Utilities can build modern energy solutions by reframing their role as energy providers and positioning themselves as energy distribution marketplaces instead. This new model can leverage multiple energy sources, ranging from battery storage to local solar arrays, increase resiliency, and manage costs.
The key is building an open energy infrastructure that facilitates interactions between energy systems and allows for future upgrades. Utilities can also explore new pricing models and advocate for new regulations to support this transition.
Partnerships will be central to this new model, and it’s no surprise that 80% of energy providers are looking into creating new partnerships. Utilities should collaborate with local agents who own renewable energy systems and startups that can develop innovative energy management systems.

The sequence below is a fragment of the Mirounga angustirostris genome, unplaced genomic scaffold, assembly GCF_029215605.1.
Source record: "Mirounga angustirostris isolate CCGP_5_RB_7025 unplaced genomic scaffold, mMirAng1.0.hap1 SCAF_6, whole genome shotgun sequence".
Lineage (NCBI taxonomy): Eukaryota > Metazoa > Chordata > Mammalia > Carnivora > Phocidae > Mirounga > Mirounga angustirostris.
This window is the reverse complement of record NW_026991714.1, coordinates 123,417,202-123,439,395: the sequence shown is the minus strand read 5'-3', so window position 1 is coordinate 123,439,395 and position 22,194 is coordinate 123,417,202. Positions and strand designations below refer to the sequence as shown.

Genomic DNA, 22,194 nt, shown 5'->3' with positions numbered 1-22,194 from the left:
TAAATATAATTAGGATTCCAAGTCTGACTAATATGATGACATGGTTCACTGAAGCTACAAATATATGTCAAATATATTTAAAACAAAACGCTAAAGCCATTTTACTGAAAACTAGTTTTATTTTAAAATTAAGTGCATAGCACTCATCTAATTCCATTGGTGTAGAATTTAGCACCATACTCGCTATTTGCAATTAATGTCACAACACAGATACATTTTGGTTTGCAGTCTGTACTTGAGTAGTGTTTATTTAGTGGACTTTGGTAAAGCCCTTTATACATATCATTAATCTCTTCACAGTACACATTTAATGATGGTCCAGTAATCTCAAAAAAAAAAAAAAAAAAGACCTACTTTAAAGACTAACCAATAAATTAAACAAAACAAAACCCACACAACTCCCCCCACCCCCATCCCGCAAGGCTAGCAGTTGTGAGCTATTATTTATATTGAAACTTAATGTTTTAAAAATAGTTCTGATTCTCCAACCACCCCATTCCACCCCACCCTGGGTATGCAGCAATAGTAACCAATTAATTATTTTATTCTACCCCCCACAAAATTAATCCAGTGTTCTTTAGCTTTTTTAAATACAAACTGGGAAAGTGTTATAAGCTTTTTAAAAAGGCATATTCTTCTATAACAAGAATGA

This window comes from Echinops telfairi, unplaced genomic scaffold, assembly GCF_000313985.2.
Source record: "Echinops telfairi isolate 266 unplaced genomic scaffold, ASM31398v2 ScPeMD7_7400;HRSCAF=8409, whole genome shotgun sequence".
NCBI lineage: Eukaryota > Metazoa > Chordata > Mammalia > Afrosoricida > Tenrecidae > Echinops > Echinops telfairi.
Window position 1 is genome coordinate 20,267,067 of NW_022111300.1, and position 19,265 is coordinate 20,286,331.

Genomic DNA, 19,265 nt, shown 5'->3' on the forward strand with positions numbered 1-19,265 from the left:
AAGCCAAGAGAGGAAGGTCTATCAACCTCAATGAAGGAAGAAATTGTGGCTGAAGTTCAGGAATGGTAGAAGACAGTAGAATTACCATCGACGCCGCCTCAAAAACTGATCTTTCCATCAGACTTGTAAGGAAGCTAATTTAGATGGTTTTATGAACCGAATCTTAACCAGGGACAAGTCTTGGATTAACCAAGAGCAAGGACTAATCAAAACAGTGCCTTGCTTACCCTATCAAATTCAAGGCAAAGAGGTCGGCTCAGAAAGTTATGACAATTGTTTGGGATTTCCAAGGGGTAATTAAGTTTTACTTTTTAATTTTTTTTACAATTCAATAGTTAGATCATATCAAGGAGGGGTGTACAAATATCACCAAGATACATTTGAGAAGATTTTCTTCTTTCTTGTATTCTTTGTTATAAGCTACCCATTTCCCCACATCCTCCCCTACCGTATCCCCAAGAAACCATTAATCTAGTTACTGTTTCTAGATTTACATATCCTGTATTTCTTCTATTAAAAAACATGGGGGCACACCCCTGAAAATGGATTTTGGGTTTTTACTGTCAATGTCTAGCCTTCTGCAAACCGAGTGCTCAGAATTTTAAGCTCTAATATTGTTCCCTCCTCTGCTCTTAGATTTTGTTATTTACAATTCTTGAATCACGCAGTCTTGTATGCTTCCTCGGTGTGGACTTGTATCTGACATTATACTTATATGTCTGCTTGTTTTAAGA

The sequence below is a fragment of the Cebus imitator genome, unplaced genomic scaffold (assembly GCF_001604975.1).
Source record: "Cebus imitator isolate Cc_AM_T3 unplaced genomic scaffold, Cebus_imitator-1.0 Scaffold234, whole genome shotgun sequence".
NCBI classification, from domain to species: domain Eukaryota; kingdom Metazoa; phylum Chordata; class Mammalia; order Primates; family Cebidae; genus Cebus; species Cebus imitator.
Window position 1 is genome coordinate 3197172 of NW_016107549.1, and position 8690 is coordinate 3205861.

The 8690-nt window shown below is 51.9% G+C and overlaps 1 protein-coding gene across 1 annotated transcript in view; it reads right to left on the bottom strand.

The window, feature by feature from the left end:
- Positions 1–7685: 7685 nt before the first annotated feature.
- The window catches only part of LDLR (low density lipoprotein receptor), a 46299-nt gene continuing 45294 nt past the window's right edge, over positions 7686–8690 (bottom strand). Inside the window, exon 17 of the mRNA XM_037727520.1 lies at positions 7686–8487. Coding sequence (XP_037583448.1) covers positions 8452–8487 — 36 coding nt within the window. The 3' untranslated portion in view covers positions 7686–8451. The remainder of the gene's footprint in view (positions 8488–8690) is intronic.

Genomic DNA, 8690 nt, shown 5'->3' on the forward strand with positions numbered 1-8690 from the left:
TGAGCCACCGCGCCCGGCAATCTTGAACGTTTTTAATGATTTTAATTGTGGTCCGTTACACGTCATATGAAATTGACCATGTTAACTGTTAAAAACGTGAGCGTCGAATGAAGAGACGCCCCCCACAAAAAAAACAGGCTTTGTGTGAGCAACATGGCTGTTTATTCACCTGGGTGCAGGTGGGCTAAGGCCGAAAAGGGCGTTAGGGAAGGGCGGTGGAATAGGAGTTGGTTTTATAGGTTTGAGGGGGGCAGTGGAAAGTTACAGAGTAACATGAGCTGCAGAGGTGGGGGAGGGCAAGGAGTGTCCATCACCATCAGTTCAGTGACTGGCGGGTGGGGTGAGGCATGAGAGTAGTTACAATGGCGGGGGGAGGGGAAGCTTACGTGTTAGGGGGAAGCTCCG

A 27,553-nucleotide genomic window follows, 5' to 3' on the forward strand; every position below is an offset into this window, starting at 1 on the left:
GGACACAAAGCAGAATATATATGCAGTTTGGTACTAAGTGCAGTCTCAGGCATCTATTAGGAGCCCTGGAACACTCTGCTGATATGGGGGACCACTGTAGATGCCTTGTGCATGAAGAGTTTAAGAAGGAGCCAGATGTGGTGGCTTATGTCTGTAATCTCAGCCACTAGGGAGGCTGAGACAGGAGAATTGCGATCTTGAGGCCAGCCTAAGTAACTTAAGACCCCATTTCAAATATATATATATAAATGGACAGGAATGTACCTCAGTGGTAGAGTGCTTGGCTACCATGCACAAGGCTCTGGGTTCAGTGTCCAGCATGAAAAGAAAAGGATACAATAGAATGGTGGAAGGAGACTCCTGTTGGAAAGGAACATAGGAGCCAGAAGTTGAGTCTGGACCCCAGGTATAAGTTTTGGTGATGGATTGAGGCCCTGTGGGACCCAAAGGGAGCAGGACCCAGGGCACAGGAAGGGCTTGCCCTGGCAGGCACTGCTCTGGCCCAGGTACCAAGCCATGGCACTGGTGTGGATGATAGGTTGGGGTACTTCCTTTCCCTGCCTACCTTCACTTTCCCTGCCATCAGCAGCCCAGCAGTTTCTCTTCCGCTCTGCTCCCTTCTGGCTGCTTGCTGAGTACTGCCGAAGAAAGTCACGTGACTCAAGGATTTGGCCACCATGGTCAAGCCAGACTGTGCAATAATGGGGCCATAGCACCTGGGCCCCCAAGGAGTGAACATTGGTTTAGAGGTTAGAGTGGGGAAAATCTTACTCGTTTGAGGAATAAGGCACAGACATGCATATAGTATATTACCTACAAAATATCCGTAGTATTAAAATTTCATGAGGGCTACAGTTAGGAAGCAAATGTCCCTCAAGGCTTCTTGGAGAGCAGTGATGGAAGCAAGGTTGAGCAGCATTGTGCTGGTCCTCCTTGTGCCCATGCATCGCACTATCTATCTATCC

With time and the right partnerships in place, utilities can build a modern infrastructure that leverages the latest innovations. For instance, EVs and chargers that support smart charging could enhance communication with the grid.
Vehicle-to-grid systems are another interesting innovation that could turn EVs into a source of energy when local demand increases. Some utilities are also exploring demand charging and net metering programs to bill more accurately based on energy consumption intervals and buy energy from local solar array owners.
In the future, we could see more utilities take advantage of alternative distribution models, such as EV-charging roads.
Taking a strategic approach to promoting fleet electrification and working with the right partners will ensure success.
Avista Utilities, an energy provider operating in Washington, Idaho, and Oregon, launched a pilot program in 2016. Over the next three years, Avista installed more than 400 charging ports, including 24 ports for EV fleets.